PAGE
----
I prefer a stiffer more wakestyle board with a bigger rocker this allows me to edge really hard and create some insane pop but what’s nice about a stiffer board means the landing is way better when coming in for the landing.

Have a Woo

Jean Luc

I do have a Woo. I like to be able to compare my sessions with other people but also with my own previous sessions. If I have a great session on my Woo, I can try to note what the conditions were like and what gear I was using. That being said, a Woo is in no way necessary to your progression and can sometimes make you focus too much on pure height instead of trying new tricks and just having fun.


The WOO helped me progress really fast and well, seeing my progression every session helped motivate me to go bigger and higher every time. In Cape Town there is a large community of Big Air riders and most of us post our jumps on WOO so you can see how you are doing compared to everyone else — the rivalry is competitive but friendly.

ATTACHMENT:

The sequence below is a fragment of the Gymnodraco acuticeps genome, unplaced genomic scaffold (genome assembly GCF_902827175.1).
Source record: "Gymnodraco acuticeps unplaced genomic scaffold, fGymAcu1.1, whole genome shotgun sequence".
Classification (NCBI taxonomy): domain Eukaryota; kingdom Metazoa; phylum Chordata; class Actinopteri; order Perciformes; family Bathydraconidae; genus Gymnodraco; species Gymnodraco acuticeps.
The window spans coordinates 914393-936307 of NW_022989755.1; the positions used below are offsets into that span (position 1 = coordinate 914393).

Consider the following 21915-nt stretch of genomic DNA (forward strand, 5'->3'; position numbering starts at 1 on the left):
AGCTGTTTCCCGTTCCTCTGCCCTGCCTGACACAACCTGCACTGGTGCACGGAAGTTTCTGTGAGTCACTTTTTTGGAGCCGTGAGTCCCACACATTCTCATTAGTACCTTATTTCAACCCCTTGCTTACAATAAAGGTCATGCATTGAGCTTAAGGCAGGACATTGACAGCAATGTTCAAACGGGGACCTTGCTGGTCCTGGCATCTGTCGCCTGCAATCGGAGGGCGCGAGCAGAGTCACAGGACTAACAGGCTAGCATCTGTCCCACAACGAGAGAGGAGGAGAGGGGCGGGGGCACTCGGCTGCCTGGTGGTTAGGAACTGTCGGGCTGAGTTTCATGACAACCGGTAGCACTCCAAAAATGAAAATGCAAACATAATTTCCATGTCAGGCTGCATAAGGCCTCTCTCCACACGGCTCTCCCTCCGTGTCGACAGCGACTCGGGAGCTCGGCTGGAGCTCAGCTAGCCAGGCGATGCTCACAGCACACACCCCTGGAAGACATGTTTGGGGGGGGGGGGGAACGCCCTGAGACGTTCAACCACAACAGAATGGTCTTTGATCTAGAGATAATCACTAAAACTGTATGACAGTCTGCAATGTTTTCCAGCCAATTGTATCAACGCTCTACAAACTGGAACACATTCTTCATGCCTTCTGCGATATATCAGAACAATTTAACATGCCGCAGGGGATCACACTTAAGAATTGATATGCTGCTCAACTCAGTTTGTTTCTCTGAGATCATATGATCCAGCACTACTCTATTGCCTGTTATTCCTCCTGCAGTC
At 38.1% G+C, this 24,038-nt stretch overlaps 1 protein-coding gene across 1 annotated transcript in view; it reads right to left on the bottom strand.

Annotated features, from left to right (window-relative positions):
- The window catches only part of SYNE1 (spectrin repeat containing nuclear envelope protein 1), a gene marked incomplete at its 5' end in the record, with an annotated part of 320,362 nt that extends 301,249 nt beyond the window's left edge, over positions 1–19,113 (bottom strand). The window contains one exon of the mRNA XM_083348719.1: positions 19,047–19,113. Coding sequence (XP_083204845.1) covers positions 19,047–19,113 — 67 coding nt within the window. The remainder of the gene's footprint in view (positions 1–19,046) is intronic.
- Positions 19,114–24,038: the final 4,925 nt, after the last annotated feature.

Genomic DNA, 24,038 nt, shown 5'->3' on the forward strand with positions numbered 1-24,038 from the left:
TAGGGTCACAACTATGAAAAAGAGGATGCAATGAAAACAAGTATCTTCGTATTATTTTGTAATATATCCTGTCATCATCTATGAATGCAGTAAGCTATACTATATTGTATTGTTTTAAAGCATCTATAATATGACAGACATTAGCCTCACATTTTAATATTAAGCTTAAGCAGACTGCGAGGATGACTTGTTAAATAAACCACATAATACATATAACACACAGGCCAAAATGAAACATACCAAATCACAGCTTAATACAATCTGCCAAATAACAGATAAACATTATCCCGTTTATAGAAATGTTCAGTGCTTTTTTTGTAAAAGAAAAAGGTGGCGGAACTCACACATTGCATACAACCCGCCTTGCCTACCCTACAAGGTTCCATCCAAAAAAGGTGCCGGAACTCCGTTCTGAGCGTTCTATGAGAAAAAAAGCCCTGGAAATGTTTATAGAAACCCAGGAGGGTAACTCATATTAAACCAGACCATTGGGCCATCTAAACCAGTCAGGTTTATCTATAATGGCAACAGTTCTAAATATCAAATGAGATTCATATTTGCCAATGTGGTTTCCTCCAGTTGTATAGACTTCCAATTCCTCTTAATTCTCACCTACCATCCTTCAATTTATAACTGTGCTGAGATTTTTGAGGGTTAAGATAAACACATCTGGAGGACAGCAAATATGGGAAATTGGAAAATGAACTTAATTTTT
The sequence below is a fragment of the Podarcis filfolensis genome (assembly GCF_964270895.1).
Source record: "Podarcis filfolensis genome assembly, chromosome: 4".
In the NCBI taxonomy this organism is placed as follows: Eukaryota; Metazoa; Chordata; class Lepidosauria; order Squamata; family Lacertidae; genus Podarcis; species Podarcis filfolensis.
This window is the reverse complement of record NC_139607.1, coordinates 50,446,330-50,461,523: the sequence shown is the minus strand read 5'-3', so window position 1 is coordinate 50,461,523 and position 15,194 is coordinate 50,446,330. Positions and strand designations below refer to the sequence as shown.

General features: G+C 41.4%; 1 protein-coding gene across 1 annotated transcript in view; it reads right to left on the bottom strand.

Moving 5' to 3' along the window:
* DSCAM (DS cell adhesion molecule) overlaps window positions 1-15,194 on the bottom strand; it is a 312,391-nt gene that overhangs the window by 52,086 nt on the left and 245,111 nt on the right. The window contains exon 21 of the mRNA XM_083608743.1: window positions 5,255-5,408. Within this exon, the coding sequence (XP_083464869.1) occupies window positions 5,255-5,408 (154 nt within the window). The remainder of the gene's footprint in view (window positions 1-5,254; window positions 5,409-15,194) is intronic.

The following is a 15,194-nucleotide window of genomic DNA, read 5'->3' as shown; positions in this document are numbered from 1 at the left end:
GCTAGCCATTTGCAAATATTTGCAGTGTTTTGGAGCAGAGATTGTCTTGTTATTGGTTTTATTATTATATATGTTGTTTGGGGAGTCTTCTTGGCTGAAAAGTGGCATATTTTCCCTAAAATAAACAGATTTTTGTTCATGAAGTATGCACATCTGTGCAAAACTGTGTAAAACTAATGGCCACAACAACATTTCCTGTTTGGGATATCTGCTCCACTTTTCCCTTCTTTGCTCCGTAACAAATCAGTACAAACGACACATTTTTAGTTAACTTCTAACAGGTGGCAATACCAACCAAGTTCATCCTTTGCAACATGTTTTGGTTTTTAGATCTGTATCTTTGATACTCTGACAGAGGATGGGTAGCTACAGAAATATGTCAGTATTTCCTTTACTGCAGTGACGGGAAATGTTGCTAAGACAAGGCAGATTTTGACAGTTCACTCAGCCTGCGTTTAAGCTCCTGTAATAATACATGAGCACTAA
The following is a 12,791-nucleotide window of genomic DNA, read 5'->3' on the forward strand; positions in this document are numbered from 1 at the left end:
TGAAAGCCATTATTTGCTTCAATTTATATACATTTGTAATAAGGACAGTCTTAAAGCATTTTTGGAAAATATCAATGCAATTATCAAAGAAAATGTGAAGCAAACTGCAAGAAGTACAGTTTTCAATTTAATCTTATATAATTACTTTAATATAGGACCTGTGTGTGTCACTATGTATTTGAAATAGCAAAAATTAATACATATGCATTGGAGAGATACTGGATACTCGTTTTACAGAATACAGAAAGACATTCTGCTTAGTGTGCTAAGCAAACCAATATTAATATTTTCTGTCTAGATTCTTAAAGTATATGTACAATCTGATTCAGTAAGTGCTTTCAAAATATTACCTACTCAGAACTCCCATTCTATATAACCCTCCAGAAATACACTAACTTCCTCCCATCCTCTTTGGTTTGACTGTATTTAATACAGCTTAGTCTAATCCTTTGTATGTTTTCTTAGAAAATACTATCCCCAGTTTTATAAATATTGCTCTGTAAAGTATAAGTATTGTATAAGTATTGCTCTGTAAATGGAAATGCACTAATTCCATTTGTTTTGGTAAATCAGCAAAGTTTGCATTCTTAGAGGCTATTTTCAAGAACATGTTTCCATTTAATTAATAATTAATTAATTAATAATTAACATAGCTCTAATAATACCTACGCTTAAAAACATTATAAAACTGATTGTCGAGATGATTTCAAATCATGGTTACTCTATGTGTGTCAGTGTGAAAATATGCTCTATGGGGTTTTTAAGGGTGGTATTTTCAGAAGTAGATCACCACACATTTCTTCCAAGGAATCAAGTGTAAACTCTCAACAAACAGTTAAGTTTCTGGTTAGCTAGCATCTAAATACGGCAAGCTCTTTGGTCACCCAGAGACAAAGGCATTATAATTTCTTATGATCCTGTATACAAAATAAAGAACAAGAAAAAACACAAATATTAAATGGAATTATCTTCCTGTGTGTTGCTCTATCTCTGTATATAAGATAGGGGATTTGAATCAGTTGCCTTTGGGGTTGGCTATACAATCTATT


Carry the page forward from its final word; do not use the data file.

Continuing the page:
A woo can help you determine the height of your jumps, which you can then set your goals accordingly.

Cold Water Riding; Quick Guide

Cold Water Riding; Quick Guide

Cold Water Riding Guide

photo by Jay Wallace

Kiting in cold conditions can seem daunting, and more risky than summer time sessions. However here in our headquarters in British Columbia, Canada we’ve always challenged ourselves and all those on Ocean Rodeo gear to make Kiteboarding a true 365 day a year sport. Our no excuses attitude has allowed us to be a kite brand that shows you can be on the water in almost any temperature pushing the limits and exceeding expectations.